One-Day Exploits, Stealthy Tactics: Why Raspberry Robin Worm is a Cybersecurity Nightmare

Raspberry Robin has emerged as a significant point of interest among cybersecurity experts. First identified by Red Canary in 2021, this worm has demonstrated a sophisticated level of adaptability and innovation, capturing the attention of researchers and security analysts worldwide. Recently, security researchers from cybersecurity company Check Point analyzed this worm in detail.

Raspberry Robin operates within a vast malware ecosystem, serving as an initial access broker for further malicious deployments by various cybercrime groups, including notable entities like EvilCorp and TA505. Its role in facilitating additional malware attacks underscores its critical position in the cybercriminal infrastructure.

The worm has shown remarkable persistence and ingenuity in its evolution. It continuously adopts new tactics, techniques, and procedures (TTPs), making it increasingly challenging to analyze and mitigate. Notably, Raspberry Robin exploits vulnerabilities with remarkable speed, often utilizing 1-day exploits that are not publicly known at the time of their use. This proactive approach to leveraging vulnerabilities, such as the exploit for CVE-2023-36802, highlights its sophistication and the threats it poses to global cybersecurity.

The Raspberry Robin attack flow

Raspberry Robin’s modus operandi involves multiple initial access vectors, with a common method being the use of disguised LNK files. Recent campaigns have seen the worm distributed via archive files on platforms like Discord, containing a mix of legitimate and malicious files designed to execute the worm’s payload discreetly.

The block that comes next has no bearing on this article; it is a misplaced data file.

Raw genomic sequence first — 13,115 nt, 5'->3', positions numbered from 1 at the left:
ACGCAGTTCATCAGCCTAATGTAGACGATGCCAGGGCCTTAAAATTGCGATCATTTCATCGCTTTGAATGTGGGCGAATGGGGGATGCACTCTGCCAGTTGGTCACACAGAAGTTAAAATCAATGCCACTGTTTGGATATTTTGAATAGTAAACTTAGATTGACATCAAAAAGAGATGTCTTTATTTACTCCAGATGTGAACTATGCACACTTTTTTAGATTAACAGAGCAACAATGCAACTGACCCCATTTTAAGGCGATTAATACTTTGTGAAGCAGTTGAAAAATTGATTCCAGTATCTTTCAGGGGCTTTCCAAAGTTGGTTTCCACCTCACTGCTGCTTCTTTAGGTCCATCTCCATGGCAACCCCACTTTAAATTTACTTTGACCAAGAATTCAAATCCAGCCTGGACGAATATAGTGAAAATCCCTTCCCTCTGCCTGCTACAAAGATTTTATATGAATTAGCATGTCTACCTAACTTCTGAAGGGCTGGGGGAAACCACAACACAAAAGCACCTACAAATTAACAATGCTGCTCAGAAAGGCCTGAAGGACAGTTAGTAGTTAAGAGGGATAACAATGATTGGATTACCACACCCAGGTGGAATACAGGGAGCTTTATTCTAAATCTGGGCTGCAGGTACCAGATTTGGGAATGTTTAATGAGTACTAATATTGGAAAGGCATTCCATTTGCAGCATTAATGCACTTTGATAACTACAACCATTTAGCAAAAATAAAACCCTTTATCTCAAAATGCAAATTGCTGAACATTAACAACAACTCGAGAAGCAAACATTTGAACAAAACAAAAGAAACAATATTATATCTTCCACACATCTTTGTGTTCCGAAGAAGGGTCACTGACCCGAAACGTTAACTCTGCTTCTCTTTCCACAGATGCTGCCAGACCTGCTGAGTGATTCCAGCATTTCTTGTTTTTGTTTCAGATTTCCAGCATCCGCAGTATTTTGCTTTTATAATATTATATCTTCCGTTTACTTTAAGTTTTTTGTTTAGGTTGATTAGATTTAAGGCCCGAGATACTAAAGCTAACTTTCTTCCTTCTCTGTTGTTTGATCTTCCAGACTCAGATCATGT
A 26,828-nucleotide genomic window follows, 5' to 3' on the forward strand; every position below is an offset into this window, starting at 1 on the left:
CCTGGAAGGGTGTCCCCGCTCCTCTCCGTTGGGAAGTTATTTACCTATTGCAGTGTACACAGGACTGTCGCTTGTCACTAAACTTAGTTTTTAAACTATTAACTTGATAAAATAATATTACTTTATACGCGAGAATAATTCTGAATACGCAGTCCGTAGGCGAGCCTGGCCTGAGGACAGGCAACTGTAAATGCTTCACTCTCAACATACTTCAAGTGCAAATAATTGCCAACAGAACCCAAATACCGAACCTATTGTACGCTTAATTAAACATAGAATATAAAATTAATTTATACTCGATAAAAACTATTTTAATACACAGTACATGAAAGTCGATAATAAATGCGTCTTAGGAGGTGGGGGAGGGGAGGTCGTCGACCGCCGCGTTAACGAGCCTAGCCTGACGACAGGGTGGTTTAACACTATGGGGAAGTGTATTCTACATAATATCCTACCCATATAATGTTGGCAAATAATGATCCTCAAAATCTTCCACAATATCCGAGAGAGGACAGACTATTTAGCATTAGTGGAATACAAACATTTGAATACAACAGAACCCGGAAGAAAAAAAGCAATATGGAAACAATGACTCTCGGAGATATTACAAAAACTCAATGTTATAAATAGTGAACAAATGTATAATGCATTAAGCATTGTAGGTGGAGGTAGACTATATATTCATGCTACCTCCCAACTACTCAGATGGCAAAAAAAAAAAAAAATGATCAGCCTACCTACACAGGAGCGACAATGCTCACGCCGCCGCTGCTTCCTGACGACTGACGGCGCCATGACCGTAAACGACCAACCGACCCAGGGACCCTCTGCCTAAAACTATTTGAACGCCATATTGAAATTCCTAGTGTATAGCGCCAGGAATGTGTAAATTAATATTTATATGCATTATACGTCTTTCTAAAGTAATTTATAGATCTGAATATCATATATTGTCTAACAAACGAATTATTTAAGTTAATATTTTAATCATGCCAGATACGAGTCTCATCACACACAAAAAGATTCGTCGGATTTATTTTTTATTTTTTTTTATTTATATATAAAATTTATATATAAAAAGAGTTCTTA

The worm employs advanced techniques for privilege escalation, exploiting vulnerabilities specifically targeted at certain Windows versions and builds. Its use of encrypted exploits and the ability to inject these into processes like cleanmgr.exe showcase its adaptability and focus on stealth and effectiveness.

Moreover, Raspberry Robin has refined its evasion and persistence mechanisms. It incorporates checks against security product hooks, employs methods to avoid detection by system processes, and utilizes novel techniques to maintain operation even during system shutdowns. Its lateral movement tactics have also evolved, indicating a strategic approach to spreading within affected networks.

The communication strategy of Raspberry Robin has seen adaptations, with the worm now testing connections to legitimate Tor domains before attempting to communicate with its command and control (C2) servers. This shift signifies an increased emphasis on avoiding detection and maintaining operational security.

“Due to the rapid turnover in the exploits used, we also assume that Raspberry Robin will keep using new exploits for vulnerabilities that as of the first time they are used still have no public POC,” the researcher concluded.